Bruxism is the clinical term for grinding the teeth or clenching the jaw. Bruxism is a common habit with a wide range of potential symptoms and side effects. In some cases, symptoms are so minimal that the patient isn’t aware that bruxism is a problem; at other times, symptoms may include painful or extremely sensitive teeth, aches in the muscles of the jaw, headaches, and damage and wear to the teeth and any dental restorations.


The two main types of bruxism are nocturnal bruxism, which occurs while the person is sleeping, and awake bruxism. The damage that can arise from both types of bruxism may be similar, though the symptoms of nocturnal bruxism tend to lessen during wakeful hours and the symptoms of awake bruxism tend to worsen during wakeful hours. The causes of bruxism are largely unknown, though it is believed that nocturnal and awake bruxism have different causes. In some cases, bruxism may be associated with certain neurological or psychiatric conditions, including autism, cerebral palsy, sleep apnea, epilepsy, Down syndrome, Parkinson’s disease, and some types of trauma.


Regardless of the nature of the bruxism, symptoms include excessive wear on the teeth; failure of restorations; fracture and breakage of the teeth; hypersensitive teeth; inflammation of the gums and other oral tissues; audible grinding noises; and irritation of the cheeks, lips, and tongue. Bruxism may also cause the muscles of the jaw to increase in size and become tender or fatigued, and it may lead to pain in the joints of the jaw and surrounding areas, including headaches.


Bruxism is most often detected during a dental examination, which reveals wear on the biting surfaces of the teeth and at which patients may report tooth pain. Bruxism is believed to be largely involuntary or semi-voluntary. Awake bruxism is believed to largely correlate with stress. In children, bruxism may arise as a response to the pain association with teething or earache. Awake bruxism also usually involves clenching, as opposed to grinding, and may be associated with other oral habits like nail biting, tongue thrusting, or cheek biting. Sleep bruxism is believed to be related to the central nervous system and may involve abnormalities in the neurotransmitters. It is also believed to be connected to stress and other sleep disrupters. While there is growing evidence that both types of bruxism are related to stress, this evidence is inconclusive. It is also believed that bruxism may be genetically indicated, and evidence shows that certain stimulant drugs, including alcohol and caffeine, may encourage bruxism.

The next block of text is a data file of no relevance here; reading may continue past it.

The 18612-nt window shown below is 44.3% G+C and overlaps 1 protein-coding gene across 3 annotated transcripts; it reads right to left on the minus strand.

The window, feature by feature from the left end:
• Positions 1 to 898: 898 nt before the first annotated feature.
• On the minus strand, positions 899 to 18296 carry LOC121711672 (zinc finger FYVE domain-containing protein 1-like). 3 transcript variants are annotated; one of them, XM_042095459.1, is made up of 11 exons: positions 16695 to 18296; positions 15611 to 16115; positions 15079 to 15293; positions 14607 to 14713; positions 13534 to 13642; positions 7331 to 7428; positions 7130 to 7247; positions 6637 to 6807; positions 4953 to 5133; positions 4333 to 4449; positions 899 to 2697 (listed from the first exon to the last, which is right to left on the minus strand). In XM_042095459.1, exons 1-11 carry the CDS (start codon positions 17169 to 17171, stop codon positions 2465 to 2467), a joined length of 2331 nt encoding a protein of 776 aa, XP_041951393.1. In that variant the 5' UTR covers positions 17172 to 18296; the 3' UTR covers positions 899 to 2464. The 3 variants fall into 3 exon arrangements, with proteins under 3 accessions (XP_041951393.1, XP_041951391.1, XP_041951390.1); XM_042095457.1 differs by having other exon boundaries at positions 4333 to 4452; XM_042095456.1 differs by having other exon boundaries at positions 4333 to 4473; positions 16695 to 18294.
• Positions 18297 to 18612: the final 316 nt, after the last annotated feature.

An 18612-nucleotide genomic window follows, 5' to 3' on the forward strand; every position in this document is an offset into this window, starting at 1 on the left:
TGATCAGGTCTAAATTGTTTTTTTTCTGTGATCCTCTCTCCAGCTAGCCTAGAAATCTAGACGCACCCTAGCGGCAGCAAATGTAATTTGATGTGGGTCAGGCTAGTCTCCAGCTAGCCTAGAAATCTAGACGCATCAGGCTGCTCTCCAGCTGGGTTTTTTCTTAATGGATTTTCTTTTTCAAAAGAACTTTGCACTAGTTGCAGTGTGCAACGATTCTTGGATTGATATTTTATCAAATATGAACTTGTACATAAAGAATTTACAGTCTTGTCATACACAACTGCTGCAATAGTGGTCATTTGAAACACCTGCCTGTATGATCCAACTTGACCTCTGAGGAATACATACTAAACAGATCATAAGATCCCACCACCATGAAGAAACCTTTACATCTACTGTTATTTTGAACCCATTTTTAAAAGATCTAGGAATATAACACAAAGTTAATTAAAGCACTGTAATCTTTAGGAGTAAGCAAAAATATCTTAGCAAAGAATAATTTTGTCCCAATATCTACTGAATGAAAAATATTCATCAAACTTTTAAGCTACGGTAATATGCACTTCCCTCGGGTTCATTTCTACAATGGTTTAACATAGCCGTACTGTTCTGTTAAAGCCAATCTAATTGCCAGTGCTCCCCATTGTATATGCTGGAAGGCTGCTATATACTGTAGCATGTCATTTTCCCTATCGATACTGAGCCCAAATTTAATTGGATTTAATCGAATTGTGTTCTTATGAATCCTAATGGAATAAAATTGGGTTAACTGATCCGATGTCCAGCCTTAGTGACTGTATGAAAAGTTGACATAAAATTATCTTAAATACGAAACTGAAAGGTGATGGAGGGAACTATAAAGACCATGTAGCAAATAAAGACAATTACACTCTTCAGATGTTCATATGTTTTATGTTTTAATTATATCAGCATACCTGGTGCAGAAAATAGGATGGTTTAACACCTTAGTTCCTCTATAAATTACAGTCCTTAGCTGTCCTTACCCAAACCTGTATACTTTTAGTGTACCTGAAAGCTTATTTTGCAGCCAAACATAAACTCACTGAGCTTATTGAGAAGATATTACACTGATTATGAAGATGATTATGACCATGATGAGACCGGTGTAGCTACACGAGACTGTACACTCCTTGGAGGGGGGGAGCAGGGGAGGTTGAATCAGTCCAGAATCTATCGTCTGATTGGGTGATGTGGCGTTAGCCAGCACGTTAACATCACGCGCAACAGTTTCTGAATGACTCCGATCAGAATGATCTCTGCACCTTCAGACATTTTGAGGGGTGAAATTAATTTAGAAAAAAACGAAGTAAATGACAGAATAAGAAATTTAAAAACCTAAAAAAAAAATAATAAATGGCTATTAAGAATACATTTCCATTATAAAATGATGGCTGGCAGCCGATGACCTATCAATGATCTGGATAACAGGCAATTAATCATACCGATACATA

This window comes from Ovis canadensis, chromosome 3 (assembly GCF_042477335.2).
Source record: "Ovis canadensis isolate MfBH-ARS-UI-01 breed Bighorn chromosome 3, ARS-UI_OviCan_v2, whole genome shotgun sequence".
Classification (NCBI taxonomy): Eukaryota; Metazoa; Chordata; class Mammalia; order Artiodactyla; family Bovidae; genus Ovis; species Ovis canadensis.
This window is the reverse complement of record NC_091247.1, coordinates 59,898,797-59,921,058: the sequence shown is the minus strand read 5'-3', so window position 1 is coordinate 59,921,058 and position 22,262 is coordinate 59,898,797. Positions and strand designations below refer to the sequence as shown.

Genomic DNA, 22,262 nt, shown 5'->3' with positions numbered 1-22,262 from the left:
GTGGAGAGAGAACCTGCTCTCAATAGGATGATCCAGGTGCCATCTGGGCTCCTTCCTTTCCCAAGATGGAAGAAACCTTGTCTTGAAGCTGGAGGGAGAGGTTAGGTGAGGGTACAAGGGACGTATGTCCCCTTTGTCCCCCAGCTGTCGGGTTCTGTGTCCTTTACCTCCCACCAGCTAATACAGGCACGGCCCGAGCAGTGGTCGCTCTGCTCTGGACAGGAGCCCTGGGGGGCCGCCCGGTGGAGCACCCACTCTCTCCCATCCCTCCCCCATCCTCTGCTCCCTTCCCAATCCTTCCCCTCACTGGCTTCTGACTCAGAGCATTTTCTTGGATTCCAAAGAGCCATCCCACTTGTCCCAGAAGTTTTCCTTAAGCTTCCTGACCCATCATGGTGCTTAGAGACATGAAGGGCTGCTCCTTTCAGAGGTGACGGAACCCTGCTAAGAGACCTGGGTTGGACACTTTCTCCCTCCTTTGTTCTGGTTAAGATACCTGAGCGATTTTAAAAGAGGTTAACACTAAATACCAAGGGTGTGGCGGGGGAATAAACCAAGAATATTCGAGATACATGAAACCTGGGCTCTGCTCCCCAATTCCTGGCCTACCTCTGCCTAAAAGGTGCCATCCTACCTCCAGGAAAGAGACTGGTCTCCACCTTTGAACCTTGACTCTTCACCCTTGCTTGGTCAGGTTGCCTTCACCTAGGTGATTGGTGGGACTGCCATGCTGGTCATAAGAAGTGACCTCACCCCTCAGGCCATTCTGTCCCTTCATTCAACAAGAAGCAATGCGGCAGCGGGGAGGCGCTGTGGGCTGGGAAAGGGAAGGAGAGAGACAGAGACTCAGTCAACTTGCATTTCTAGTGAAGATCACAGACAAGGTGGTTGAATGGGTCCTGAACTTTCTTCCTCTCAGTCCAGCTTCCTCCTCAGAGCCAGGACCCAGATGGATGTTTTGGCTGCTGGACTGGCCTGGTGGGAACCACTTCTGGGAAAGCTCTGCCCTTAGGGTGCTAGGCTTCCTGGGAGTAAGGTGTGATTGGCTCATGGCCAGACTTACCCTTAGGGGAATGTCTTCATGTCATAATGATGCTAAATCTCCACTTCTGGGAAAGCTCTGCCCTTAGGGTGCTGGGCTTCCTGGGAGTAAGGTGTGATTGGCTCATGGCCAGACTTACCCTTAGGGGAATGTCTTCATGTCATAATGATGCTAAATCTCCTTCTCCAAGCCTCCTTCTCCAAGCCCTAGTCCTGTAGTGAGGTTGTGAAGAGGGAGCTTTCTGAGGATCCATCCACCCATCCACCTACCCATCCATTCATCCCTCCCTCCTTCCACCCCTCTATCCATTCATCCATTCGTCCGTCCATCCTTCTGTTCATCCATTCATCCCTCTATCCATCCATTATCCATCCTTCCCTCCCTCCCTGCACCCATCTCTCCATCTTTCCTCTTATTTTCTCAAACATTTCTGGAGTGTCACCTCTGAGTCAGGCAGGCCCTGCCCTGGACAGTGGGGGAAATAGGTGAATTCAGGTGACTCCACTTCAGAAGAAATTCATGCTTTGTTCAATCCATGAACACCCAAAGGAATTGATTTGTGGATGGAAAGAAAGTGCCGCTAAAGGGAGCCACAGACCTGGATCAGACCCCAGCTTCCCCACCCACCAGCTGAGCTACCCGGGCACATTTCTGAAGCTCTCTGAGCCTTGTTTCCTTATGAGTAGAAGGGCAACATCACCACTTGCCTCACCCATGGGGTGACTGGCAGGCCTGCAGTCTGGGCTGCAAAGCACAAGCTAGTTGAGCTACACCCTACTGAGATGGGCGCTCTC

Bruxism may also arise because of the positioning of the rows of teeth in relation to one another. The medical term for the imperfect or unsatisfactory positioning of the upper and lower teeth in relation to each other is malocclusion. Malocclusion may occur when the upper and lower jaws are disproportionate in size, or it may occur between just a few teeth that are abnormal in position, size, or shape. Historically, malocclusion was believed to contribute to bruxism, though this is not supported by sufficient evidence; however, some researchers claim that corrections to bite mechanics, including malocclusion, may cure bruxism.


In many cases, bruxism cannot be prevented and must instead be treated by repairing damage to the teeth and striving to prevent further damage. Many dentists prefer to perform more minimal or less expensive restorations on people with bruxism habits, as bruxism can prematurely erode or damage restorations. Dentists may prescribe dental guards, also known as occlusal splints, to help patients manage bruxism, though these tend to be used more for nocturnal bruxism, as they are worn only during sleep. These are usually made of acrylic and fit over the teeth, protecting them from wear due to excessive contact. Dentists may also recommend that people who experience tooth hypersensitivity due to bruxism use a desensitizing toothpaste. Because of the strong correlation between bruxism and stress, stress reduction techniques and sleep hygiene education may also be proposed as possible treatment modalities.